The Assistant Superintendent of the New Jersey State Prison upheld the following sanctions imposed by the hearing officer: 15 days detention, 180 days loss of commutation credits, and 365 days of administrative segregation. The Salem County jail sanctions for violations of Class 1 infractions limit the aggregate term of "Disciplinary Detention" to only 15 days and loss of "Good Time" to only 30 days. The more modest sanctions available for county jail disciplinary infractions reflect the more modest maximum term of imprisonment, one year, to which an inmate may be sentenced to a county jail.

The process due an inmate charged with a serious infraction includes notice of the charges and "general notice of prison rules, offenses, sanctions and the like, to which we have already referred . . . ."*fn3 Avant v. Clifford, 67 N.J. 496, 525, 341 A.2d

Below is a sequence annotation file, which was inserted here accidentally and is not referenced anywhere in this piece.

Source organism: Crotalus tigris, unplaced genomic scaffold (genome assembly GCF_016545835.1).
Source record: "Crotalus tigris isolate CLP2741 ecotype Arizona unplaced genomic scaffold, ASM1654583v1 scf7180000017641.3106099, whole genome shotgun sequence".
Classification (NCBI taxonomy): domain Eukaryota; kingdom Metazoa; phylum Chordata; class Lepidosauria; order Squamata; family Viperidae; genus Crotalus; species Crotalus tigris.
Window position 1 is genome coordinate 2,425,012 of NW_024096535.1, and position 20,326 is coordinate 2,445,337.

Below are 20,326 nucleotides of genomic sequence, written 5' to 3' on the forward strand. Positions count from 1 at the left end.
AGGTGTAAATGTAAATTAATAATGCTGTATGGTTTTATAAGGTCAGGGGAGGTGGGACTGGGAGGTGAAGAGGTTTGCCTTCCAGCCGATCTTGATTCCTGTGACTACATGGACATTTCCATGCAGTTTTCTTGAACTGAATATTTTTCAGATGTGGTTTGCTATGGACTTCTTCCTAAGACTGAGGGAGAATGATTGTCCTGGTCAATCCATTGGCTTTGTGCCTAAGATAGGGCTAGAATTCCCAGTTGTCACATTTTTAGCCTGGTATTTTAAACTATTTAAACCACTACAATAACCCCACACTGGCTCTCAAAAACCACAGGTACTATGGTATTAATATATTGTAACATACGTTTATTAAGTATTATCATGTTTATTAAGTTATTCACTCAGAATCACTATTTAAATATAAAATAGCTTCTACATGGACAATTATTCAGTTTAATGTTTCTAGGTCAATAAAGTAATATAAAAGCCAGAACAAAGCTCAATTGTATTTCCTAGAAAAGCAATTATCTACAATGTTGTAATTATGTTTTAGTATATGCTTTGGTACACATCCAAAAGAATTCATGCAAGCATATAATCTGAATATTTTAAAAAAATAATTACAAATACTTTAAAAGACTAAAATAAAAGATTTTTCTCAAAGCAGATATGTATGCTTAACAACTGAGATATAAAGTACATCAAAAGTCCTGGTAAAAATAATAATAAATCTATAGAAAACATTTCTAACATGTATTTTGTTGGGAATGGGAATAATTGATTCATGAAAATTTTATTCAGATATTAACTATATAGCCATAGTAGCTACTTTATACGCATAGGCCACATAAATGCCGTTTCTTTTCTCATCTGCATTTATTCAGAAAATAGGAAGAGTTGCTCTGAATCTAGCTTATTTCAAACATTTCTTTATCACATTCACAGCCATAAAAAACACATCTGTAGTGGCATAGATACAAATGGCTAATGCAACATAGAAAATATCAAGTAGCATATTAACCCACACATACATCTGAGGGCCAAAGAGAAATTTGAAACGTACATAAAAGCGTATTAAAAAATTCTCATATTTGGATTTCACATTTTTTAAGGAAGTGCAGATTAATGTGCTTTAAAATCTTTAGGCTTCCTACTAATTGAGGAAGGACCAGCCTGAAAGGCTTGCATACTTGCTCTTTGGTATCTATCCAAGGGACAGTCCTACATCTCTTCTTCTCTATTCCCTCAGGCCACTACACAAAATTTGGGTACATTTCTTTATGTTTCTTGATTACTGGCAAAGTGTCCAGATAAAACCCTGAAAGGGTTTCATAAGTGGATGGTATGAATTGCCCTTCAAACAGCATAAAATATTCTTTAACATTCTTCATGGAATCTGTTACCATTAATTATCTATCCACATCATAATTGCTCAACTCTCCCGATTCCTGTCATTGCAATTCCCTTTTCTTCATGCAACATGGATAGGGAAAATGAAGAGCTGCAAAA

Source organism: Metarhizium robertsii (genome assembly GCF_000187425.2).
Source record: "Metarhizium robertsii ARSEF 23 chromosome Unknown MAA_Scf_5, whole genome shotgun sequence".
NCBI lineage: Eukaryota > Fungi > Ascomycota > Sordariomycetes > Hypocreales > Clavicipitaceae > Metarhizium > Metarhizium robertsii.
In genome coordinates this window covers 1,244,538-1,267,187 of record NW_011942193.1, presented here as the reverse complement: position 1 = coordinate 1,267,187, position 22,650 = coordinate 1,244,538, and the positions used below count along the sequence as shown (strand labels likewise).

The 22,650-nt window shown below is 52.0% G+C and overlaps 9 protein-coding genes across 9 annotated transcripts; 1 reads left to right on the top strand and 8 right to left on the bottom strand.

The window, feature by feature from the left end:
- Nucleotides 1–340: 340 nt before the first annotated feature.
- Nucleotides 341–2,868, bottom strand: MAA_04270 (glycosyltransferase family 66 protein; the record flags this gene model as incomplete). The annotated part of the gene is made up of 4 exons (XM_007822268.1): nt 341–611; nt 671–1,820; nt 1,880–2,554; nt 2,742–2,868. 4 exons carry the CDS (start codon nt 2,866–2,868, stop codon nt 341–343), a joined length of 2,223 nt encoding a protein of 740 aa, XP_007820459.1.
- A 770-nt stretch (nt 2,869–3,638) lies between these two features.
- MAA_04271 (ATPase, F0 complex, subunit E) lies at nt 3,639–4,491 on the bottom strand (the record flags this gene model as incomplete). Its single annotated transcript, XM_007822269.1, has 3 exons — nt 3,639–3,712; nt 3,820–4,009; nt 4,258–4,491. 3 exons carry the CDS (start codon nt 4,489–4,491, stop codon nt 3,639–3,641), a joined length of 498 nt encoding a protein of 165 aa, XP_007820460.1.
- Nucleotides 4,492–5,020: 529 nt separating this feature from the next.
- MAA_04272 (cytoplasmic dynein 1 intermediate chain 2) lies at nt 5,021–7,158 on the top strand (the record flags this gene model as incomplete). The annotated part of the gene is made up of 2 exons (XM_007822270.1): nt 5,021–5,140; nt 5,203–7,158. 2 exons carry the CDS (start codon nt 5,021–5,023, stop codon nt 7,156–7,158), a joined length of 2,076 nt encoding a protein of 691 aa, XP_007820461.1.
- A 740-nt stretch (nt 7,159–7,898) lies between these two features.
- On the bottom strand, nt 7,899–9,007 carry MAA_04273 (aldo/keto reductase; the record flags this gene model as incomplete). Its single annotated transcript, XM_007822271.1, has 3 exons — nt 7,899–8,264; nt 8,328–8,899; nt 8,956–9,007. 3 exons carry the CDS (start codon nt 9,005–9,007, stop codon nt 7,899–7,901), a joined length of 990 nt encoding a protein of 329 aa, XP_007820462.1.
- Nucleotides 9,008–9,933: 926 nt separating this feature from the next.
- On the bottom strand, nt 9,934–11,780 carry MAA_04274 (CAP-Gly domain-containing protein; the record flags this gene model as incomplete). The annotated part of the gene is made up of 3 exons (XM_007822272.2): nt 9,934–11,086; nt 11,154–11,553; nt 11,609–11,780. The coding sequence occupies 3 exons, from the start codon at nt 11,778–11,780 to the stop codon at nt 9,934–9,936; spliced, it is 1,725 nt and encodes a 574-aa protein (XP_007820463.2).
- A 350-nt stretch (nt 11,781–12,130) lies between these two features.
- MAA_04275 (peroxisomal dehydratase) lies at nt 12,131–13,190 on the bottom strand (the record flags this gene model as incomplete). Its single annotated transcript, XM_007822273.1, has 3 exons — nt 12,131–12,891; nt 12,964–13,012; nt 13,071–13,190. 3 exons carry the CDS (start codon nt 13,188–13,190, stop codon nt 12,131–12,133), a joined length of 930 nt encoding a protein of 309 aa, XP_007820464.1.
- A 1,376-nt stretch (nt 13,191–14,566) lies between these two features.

[258 NJSuper Page 552]

629 (1975). Avant, therefore, requires that in order to be disciplined, an inmate must be given notice before committing an infraction of not only the conduct that is prohibited but also the sanction that may be imposed. Because appellant did not raise the matter at the hearing, he submitted no evidence respecting the notice, if any, he received.

We remand the matter for a further hearing to enable the parties to present evidence and to enable the hearing officer to make findings as to whether, before committing the infraction, appellant received notice that the infraction he committed carried the sanctions imposed. If he did not, the sanctions may not exceed those provided for in the county jail regulations, which appellant acknowledges he had received before committing the infraction.

Remanded for further proceedings.


Remanded for further proceedings.